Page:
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I took a mental health job leave, here’s why you should too

November 12, 2021, 4:22 PM UTC
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My brain felt broken.

I sat slumped in my chair, staring in a tear-stained haze at my computer screen. I could barely think, let alone write. Usually, I could push myself past the anxiety and self-sabotaging thoughts that threatened to hold me hostage. But this time, my mind and emotions refused to comply with my workload.

Minutes earlier, my therapist told me a mental health leave from my job wasn’t an option. She thought my anxiety diagnosis wouldn’t qualify me to take short-term disability (the official name for one type of leave). Thankfully, she was wrong. Later, I learned that a helpful first step is to contact your company’s Human Resources department to start the process to apply for leave. Therapists aren’t always familiar with the required documents and eligible conditions to access leave, according to Dr. Lynn Bufka, the American Psychological Association‘s senior director of practice transformation and quality. 

But at that moment, those few sentences sent me spiraling into what felt like an almost catatonic state. I sent a hurried Slack message to my editor to say I had to take the day off. 

My temporary mental unraveling was a long time coming. For about a year, I dreaded leaving my bed before work and often felt physically sick. But up until that morning, I’d managed to keep my internal beasts from escaping their cages.

I’m far from the only one who’s bulldozed their mental health for the sake of a job. Eighty-four percent of full-time U.S. employees surveyed in Mind Share Partners’ 2021 Mental Health at Work Report said at least one workplace factor negatively affected their mental health in 2020.

So, how do you know if you’re just due for a mental health day or if you need something more substantial? 

Should you take mental health leave?

“If you’re having Sunday Scaries every Sunday that’s probably a good indication that something is going on with that workplace that you need to pay attention to,” says Dr. Alfiee M. Breland-Noble, a psychologist and founder of the mental health nonprofit the AAKOMA Project, which focuses particularly on youth and young adults of color. 

A mental health leave may make you realize you just can’t return to your job (like it did for me) or it can give you the space to understand if the problem is indeed your job, something external, or a combination of both factors.

However, you must be aware you may not actually need a mental health leave, says Dr. Alfiee. If you just feel annoyed by an aspect of your job (like a colleague or a required work task) and you don’t have physical manifestations like a headache or stomach pains, you probably don’t need a mental health leave. Instead, you can have a conversation with that particular colleague to pinpoint what the issue is and resolve it or outsource that bothersome work chore.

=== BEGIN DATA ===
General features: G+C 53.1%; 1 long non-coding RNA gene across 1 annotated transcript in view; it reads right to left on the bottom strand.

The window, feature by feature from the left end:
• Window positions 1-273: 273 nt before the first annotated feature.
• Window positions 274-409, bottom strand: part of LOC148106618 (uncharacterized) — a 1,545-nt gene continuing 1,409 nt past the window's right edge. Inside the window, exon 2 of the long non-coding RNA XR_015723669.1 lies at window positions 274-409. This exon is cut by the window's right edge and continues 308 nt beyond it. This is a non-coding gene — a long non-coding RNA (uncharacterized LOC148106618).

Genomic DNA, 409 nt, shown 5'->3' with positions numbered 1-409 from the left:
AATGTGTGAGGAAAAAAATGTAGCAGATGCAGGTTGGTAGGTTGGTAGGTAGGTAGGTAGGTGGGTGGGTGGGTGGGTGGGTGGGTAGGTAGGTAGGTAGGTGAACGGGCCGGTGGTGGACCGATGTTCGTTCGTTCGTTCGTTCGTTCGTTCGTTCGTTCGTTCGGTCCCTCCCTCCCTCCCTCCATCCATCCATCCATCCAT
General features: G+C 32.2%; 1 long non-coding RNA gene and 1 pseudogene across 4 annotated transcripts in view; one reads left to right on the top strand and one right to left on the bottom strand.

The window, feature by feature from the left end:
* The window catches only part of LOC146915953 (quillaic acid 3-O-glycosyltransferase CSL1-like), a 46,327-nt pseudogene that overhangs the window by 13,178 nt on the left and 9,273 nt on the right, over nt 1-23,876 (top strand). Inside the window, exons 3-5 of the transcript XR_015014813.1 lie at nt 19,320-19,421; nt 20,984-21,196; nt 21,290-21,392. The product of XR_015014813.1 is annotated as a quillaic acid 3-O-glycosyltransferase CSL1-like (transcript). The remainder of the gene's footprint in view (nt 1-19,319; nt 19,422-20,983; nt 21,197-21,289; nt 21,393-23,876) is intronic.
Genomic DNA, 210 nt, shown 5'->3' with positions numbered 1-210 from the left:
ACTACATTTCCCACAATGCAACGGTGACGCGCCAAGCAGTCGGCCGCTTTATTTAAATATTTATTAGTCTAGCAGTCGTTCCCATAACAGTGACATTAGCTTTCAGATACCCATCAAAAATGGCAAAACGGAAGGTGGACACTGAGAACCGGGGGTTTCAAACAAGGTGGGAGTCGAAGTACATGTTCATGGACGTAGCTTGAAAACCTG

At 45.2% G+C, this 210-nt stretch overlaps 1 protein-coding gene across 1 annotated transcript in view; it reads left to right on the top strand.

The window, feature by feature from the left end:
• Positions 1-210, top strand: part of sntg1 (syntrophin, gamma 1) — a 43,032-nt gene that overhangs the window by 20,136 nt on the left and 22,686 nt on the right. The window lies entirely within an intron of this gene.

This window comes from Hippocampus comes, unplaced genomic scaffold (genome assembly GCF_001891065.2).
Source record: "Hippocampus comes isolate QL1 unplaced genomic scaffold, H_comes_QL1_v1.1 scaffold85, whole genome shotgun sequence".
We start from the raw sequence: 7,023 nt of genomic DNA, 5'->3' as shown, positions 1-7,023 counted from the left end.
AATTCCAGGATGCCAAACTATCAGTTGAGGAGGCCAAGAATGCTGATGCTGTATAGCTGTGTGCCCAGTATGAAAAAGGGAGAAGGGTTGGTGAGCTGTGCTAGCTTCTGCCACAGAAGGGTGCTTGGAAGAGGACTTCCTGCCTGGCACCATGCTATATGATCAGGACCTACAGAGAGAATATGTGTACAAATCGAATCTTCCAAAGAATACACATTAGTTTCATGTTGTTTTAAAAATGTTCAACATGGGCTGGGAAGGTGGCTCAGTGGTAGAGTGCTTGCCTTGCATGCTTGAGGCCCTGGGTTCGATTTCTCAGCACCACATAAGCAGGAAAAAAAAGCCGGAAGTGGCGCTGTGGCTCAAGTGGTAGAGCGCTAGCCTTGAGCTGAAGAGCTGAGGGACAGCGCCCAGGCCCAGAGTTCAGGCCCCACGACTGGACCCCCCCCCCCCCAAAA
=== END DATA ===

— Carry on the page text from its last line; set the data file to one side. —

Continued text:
Dr. Alfiee isn’t only speaking from her experience with patients. The mental health expert previously left two “toxic work environments.” Because Dr. Alfiee had young children at the time, she gave herself a thirteen-month timeline before she quit one of those jobs. A year in, Dr. Alfiee had enough financial freedom to resign. 

But even if you recognize something’s wrong, you might ignore the signs and keep chugging along. That’s what I did–until I couldn’t. 

“There’s this idea that mental health is important but it’s not so important that it should be the thing that makes you leave your job,” says Dr. Alfiee. 

Stigma and mental health leave

While people have been increasingly open about their mental health struggles during the pandemic, the lingering stigma attached to mental health can stop someone from seeking out leave, says Dr. Bufka.

For some people, especially those of color, it can be harder to walk away from a job because of the guilt around work that’s likely been ingrained in them their entire lives. 

As a child, Dr. Alfiee (who is Black) was told enslaved Black people didn’t have the choice to work. She’s heard things like “you have the freedom to go to this job,” which made her feel like she had to be grateful to be employed even if the job was toxic. 

Dr. Alfiee’s also works with immigrant families. Children of immigrants are often told about the sacrifices their parents made all in hopes of a better life for their kids, she says.

“All those kinds of similar messages, I think, make it very challenging for people to attend to something as important as ‘this job doesn’t make me feel good,’” says Dr. Alfiee. 

As a brown woman, I worried about going public with my mental health leave because I feared I’d be viewed as less than my white colleagues who did the same thing and lose future employment opportunities. Ultimately, I decided that sharing my story was worth the risk because it might help others who are struggling.

I also don’t think I would have quit my job without the pandemic or a similar life-altering event. 

“I think the pandemic has made people realize our mental and emotional resources are not unlimited,” says Dr. Bufka. “Part of what I think has happened for many individuals is questioning, ‘huh, you know I’ve always just done this job or always thought this is what I want to do and I’m realizing–no, it’s not working.’”

After my two-and-a-half-month leave, I feel invigorated, and I slowly came to realize my job shouldn’t make me feel like I can’t breathe. While I went into my mental health leave thinking I’d return to my job, the time away gave me the clarity to realize I needed to quit so I didn’t end up trading my mental health for a paycheck.

Siobhan Neela-Stock is a freelance writer.

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